Title: The Guest Cat
Author: Takashi Hiraide
Translated into English by: Eric Selland
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A couple in their thirties live in a small rented cottage in a quiet part of Tokyo. They work at home as freelance writers. They no longer have very much to say to one another.
One day a cat invites itself into their small kitchen. She is a beautiful creature. She leaves, but the next day comes again, and then again and again. New, small joys accompany the cat; the days have more light and colour. Life suddenly seems to have more promise for the husband and wife; they go walking together, talk and share stories of the cat and its little ways, play in the nearby garden. But then something happens that will change everything again.
First of all, let me praise the beauty of the book’s cover. Those green eyes glowing ceaselessly and the pleasant colour of the book cover lured me towards it, so I have started reading this book as soon as it fell into my lap and I don’t regret my choice. It’s absolutely beautiful and a gentle story.
For cat lovers, and even if you’re not one, pick this up if you need a quick read. Takashi’s descriptiveness captures and projects those vivid images that you’ll feel sad the book ended so suddenly and you feel like devouring it once again.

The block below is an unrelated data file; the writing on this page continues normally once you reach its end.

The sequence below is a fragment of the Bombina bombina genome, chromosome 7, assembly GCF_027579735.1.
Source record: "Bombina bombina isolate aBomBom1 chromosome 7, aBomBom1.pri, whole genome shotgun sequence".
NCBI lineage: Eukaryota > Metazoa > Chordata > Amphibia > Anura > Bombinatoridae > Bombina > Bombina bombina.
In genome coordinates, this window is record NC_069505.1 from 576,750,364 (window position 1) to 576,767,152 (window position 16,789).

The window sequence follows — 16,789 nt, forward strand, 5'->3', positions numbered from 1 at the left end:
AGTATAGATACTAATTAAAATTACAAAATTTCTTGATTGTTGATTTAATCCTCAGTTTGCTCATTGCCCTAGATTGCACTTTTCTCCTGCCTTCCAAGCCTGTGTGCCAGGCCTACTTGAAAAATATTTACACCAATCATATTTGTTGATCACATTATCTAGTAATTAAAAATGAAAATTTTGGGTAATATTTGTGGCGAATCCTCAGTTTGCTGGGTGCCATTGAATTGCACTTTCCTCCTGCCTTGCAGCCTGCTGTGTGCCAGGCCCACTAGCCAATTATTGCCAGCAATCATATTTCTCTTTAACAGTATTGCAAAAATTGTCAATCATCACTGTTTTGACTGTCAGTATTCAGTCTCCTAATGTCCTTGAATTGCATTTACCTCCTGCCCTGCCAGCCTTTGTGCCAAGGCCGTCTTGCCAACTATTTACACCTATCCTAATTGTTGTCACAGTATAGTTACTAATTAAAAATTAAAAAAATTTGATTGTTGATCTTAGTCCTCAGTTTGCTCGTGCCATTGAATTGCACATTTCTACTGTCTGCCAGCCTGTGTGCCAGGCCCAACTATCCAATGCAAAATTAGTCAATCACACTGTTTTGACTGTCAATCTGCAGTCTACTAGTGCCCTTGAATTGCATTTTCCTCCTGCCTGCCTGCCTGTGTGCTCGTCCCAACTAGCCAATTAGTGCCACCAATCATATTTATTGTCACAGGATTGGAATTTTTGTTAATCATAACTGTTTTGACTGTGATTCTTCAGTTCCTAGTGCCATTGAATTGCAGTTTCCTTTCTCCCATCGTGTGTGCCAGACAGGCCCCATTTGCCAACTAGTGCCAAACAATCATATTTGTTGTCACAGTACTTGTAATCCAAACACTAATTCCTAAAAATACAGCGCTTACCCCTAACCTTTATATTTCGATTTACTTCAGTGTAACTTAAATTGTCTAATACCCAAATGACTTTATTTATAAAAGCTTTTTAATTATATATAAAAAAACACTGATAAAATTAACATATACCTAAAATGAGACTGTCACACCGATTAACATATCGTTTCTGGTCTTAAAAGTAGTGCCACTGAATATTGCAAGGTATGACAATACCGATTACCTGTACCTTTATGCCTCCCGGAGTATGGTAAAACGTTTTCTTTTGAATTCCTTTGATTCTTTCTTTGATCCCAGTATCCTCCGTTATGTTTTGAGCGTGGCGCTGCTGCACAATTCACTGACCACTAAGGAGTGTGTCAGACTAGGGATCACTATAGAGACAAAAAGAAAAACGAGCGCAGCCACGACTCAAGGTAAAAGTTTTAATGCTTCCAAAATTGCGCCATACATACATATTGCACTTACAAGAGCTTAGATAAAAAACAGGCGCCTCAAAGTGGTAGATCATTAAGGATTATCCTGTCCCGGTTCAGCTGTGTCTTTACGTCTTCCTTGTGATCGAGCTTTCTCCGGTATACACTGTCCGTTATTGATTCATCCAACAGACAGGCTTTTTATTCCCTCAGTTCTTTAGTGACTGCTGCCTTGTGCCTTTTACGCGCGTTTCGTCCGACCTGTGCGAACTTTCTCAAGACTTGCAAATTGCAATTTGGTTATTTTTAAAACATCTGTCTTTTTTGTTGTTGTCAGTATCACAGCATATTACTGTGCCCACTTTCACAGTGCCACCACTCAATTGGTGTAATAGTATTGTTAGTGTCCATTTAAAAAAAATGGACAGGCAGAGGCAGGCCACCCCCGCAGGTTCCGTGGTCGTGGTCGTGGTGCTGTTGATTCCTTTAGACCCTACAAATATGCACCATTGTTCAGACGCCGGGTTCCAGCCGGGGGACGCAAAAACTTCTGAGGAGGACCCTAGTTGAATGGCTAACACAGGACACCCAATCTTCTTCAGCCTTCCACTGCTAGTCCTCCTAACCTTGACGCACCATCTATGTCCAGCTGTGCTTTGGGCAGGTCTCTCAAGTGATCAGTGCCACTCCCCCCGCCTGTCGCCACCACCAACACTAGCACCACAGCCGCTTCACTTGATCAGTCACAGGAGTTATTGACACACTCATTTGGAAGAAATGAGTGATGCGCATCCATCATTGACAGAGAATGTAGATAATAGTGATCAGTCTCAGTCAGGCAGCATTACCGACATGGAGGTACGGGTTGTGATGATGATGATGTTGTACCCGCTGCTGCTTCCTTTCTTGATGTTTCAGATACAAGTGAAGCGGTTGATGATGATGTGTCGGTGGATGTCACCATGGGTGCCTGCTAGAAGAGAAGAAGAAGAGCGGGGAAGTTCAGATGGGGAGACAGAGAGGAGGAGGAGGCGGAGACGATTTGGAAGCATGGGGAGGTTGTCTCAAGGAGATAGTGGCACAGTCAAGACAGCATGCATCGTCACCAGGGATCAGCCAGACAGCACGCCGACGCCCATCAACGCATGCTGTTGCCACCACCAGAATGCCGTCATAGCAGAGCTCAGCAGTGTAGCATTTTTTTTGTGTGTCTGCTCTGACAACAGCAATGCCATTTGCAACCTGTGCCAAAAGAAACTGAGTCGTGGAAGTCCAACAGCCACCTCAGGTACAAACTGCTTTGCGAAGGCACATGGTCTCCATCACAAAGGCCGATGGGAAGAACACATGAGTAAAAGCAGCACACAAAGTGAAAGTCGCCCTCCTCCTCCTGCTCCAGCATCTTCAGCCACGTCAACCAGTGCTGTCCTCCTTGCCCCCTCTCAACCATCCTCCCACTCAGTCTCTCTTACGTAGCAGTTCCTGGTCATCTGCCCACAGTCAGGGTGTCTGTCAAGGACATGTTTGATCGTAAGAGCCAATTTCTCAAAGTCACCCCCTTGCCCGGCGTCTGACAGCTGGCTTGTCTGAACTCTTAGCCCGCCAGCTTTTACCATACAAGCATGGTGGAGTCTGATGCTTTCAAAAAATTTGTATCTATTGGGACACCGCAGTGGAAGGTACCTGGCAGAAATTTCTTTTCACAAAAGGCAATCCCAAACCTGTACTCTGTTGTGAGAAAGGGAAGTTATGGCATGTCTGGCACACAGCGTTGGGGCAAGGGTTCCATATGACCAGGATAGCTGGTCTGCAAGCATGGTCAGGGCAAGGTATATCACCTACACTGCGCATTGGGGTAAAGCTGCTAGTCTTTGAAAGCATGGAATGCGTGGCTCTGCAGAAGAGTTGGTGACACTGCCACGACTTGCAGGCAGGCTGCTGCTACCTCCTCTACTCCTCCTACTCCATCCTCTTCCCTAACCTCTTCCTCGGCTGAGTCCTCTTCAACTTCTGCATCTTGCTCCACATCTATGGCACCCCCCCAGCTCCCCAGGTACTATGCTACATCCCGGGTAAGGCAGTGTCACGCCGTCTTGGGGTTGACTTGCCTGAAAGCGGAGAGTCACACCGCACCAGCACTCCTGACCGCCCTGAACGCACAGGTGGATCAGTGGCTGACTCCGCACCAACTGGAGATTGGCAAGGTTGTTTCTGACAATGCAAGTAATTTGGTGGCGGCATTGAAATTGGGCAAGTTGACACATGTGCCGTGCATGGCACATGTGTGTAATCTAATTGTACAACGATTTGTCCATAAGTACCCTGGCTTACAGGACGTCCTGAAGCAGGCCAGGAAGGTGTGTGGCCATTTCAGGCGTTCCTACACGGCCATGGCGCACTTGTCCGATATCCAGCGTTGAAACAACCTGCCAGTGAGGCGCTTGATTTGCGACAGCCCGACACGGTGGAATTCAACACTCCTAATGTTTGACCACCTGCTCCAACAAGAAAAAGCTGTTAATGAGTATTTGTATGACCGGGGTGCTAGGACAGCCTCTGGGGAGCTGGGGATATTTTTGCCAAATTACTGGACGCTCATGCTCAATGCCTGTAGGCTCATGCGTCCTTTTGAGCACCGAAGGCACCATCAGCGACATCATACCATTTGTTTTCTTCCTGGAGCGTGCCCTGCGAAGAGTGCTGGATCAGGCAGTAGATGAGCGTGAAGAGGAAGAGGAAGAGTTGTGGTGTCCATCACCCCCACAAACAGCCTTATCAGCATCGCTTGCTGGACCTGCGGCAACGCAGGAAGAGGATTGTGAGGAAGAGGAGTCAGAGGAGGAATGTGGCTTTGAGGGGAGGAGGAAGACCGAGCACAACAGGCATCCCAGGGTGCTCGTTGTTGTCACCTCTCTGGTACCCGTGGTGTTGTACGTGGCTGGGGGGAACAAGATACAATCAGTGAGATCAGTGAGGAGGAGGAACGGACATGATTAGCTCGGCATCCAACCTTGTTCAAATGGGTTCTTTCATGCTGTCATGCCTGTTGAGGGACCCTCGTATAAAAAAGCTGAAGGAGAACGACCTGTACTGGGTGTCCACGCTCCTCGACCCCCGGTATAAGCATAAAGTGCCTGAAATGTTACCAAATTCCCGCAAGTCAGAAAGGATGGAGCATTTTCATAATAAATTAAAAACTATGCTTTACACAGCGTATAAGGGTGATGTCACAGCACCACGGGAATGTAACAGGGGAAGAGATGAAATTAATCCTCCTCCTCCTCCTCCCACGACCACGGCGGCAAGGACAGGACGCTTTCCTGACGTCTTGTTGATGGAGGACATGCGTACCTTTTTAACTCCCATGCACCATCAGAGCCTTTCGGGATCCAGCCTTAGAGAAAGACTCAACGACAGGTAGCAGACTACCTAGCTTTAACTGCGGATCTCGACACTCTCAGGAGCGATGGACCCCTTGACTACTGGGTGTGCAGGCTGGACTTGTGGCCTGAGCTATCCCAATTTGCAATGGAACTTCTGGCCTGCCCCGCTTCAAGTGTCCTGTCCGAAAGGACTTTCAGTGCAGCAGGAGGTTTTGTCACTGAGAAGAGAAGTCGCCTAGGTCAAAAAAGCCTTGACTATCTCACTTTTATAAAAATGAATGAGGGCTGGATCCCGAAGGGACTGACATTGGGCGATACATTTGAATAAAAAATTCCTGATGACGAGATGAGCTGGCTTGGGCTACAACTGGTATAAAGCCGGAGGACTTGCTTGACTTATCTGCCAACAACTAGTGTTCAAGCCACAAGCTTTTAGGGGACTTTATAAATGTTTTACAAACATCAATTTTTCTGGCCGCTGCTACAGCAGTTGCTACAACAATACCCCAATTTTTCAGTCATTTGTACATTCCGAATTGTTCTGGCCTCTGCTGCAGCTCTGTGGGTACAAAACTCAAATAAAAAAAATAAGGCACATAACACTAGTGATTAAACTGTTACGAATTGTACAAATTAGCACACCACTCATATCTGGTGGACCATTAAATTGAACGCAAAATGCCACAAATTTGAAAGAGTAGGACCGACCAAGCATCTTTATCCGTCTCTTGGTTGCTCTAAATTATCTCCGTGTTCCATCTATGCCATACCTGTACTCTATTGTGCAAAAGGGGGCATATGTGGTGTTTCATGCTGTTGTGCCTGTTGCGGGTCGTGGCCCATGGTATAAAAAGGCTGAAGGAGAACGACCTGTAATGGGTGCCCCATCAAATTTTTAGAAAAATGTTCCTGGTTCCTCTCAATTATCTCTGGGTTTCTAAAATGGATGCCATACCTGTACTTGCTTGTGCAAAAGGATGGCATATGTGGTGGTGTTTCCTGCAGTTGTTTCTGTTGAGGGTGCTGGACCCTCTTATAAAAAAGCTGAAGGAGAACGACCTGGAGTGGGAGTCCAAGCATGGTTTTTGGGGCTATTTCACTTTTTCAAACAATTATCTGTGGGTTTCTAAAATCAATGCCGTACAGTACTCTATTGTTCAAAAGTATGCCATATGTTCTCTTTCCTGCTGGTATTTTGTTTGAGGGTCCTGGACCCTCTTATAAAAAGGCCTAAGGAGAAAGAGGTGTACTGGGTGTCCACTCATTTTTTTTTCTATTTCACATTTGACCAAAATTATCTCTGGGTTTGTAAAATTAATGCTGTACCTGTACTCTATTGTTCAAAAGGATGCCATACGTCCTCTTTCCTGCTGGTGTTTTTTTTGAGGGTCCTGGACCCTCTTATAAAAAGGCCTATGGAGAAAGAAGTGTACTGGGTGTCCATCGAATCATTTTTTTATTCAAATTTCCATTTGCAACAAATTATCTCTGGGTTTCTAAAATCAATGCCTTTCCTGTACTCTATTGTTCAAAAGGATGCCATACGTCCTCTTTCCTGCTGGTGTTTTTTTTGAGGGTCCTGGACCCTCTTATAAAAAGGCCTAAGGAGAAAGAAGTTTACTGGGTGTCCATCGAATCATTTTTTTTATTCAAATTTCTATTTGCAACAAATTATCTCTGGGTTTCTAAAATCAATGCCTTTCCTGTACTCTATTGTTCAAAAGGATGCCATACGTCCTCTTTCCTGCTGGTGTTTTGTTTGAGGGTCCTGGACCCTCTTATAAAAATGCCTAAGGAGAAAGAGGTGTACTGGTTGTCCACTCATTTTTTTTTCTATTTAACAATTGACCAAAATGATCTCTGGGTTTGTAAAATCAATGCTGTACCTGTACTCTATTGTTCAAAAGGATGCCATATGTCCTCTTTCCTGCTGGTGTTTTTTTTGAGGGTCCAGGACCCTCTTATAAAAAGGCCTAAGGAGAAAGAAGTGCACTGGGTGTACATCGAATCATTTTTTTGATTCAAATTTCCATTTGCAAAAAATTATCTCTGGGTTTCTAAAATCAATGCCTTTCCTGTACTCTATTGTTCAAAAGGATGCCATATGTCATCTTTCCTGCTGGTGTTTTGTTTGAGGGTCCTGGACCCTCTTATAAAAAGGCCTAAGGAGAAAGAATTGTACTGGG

Chibi, the cat in this book, is one bookish pet you’d love to have it for yourself. Although the Synopsis says that both the husband and wife in this book doesn’t have much to say to another, which means, they might have been leading a boring life or a life filled with quarrels. But none of those things were described in it. Yet, this book promises to be a potentially enjoyable read. With his writing, Takashi’s poetic prose is evident in this book.
“…observation is at its core an expression of love which doesn’t get caught up in sentiment.”
How true, isn’t it? I was taken aback by how precisely and fittingly he captures the thoughts which run in the minds of people who didn’t have any experience with pets in their whole life. Like many Japanese authors, Takashi gives importance to the detail of the character and doesn’t use too many words and has arrived at such a point that you would feel his words are the perfect amalgamation for a beautiful story like The Guest Cat. I appreciate the translator, Eric Selland, for making it the picture-perfect book with his choice of words.
“What’s interesting about animals, my wife explained, is that even though a cat may be a cat, in the end, each individual has its own character. “For me, Chibi is a friend with whom I share an understanding, and who just happens to have taken on the form of a cat.”
I bet that all the cat lovers in this world would unanimously agree to this statement. 🙂
The book being set amid a couple, their troubles of settling and adjusting with their lives going nowhere, and the big mansion they were allowed to use by the owners of the cottage they are living, occasional visits by the neighbour cat and her never ending charming behaviour makes this book a light read but a definite read. I would recommend this to anyone who has a taste for Japanese Literature.